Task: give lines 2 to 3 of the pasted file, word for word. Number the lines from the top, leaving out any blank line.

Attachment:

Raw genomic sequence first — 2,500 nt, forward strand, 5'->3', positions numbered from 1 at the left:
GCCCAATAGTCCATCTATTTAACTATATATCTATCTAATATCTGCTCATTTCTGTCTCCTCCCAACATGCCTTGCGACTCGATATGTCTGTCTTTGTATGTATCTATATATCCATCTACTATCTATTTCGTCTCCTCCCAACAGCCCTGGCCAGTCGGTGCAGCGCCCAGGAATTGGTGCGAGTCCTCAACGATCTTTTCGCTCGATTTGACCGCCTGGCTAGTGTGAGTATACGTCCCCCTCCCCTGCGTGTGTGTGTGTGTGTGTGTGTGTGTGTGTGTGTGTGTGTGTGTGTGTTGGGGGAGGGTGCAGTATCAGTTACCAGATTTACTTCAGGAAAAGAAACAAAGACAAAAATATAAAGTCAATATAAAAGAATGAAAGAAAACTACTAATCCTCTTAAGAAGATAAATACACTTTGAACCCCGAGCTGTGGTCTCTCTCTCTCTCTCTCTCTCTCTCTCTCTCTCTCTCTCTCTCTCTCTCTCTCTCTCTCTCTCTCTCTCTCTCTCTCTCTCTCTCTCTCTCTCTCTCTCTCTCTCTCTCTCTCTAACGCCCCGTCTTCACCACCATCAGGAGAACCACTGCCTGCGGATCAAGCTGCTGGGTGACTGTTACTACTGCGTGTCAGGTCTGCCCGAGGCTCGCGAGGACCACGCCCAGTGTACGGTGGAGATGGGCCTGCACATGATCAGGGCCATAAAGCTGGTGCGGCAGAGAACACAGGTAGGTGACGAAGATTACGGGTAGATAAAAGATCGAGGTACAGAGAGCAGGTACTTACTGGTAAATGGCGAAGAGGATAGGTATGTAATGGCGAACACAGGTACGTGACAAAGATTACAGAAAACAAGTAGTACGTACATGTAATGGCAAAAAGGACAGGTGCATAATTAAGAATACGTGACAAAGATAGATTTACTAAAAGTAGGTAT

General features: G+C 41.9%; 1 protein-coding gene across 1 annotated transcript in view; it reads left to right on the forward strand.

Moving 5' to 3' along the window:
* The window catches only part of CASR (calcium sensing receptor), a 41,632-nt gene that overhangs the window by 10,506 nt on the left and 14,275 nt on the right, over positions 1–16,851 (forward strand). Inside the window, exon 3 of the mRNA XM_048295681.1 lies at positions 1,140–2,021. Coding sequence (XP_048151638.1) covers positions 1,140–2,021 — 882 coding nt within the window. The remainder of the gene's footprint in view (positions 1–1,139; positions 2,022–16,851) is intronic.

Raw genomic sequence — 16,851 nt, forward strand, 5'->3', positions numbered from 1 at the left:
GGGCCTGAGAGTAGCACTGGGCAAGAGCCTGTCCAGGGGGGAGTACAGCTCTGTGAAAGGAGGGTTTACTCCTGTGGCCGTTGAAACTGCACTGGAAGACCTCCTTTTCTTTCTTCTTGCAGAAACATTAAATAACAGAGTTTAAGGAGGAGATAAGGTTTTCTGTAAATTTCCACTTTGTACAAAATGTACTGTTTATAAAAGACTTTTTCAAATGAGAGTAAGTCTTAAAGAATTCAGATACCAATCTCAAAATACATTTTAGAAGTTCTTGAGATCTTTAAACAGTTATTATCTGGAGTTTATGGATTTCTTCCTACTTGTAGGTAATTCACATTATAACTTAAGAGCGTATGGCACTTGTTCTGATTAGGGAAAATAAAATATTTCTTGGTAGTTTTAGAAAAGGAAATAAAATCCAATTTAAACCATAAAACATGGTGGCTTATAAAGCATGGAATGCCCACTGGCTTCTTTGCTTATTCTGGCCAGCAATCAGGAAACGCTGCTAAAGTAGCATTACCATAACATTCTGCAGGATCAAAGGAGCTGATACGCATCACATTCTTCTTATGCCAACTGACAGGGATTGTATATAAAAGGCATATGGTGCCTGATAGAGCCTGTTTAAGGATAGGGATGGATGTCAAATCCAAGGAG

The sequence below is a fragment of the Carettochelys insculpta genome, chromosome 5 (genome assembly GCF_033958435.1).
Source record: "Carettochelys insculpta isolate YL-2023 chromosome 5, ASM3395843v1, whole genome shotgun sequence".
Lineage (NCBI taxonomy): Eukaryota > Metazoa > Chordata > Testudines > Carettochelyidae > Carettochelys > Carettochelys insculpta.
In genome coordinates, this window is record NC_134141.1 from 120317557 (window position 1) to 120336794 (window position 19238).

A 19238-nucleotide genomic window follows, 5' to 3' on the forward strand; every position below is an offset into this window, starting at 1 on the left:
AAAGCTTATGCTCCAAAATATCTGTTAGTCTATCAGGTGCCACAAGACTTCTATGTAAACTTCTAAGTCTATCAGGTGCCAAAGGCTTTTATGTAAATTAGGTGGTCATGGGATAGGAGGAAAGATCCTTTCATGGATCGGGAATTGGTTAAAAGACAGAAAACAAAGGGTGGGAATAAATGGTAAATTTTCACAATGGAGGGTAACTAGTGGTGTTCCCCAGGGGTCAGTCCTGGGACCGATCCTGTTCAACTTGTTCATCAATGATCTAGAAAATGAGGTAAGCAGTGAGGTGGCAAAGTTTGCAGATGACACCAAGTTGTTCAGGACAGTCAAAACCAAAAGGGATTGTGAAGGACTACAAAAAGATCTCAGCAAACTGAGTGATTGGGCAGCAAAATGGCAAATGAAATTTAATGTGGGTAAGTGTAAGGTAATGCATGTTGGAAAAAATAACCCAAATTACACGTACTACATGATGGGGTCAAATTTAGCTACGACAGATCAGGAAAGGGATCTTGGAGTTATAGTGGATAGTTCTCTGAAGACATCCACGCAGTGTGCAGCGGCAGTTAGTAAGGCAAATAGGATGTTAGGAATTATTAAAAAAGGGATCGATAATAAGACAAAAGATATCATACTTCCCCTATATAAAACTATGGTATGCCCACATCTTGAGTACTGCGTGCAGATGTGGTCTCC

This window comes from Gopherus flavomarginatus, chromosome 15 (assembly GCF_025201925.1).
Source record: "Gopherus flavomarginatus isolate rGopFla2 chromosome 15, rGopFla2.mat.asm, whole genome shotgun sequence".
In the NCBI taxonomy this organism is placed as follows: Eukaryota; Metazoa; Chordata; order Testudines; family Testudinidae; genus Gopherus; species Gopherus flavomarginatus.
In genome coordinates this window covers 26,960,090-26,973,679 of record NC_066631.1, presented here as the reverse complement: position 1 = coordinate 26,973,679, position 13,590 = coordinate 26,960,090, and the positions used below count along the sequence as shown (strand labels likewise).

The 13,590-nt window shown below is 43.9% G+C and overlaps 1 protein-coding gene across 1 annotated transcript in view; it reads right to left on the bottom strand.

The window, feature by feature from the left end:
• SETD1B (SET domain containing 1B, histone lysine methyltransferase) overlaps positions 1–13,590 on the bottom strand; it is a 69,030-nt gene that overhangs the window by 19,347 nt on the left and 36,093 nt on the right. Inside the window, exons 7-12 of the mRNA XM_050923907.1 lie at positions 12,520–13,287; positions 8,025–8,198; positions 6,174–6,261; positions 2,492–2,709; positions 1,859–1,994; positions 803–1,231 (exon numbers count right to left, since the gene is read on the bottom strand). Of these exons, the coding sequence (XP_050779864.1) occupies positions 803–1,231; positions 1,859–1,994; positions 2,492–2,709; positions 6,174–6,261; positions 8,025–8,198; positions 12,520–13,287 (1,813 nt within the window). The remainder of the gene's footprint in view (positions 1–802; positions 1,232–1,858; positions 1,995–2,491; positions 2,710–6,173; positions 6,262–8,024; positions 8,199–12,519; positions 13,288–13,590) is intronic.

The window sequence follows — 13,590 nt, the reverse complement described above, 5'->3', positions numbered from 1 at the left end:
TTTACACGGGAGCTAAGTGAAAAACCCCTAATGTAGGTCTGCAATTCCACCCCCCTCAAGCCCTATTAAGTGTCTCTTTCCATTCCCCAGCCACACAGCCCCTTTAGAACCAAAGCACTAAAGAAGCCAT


GCCCAATAGTCCATCTATTTAACTATATATCTATCTAATATCTGCTCATTTCTGTCTCCTCCCAACATGCCTTGCGACTCGATATGTCTGTCTTTGTATGTATCTATATATCCATCTACTATCTATTTCGTCTCCTCCCAACAGCCCTGGCCAGTCGGTGCAGCGCCCAGGAATTGGTGCGAGTCCTCAACGATCTTTTCGCTCGATTTGACCGCCTGGCTAGTGTGAGTATACGTCCCCCTCCCCTGCGTGTGTGTGTGTGTGTGTGTGTGTGTGTGTGTGTGTGTGTGTGTGTGTTGGGGGAGGGTGCAGTATCAGTTACCAGATTTACTTCAGGAAAAGAAACAAAGACAAAAATATAAAGTCAATATAAAAGAATGAAAGAAAACTACTAATCCTCTTAAGAAGATAAATACACTTTGAACCCCGAGCTGTGGTCTCTCTCTCTCTCTCTCTCTCTCTCTCTCTCTCTCTCTCTCTCTCTCTCTCTCTCTCTCTCTCTCTCTCTCTCTCTCTCTCTCTCTCTCTCTCTCTCTCTCTCTCTCTCTCTCTAACGCCCCGTCTTCACCACCATCAGGAGAACCACTGCCTGCGGATCAAGCTGCTGGGTGACTGTTACTACTGCGTGTCAGGTCTGCCCGAGGCTCGCGAGGACCACGCCCAGTGTACGGTGGAGATGGGCCTGCACATGATCAGGGCCATAAAGCTGGTGCGGCAGAGAACACAGGTAGGTGACGAAGATTACGGGTAGATAAAAGATCGAGGTACAGAGAGCAGGTACTTACTGGTAAATGGCGAAGAGGATAGGTATGTAATGGCGAACACAGGTACGTGACAAAGATTACAGAAAACAAGTAGTACGTACATGTAATGGCAAAAAGGACAGGTGCATAATTAAGAATACGTGACAAAGATAGATTTACTAAAAGTAGGTAT

General features: G+C 41.9%; 1 protein-coding gene across 1 annotated transcript in view; it reads left to right on the forward strand.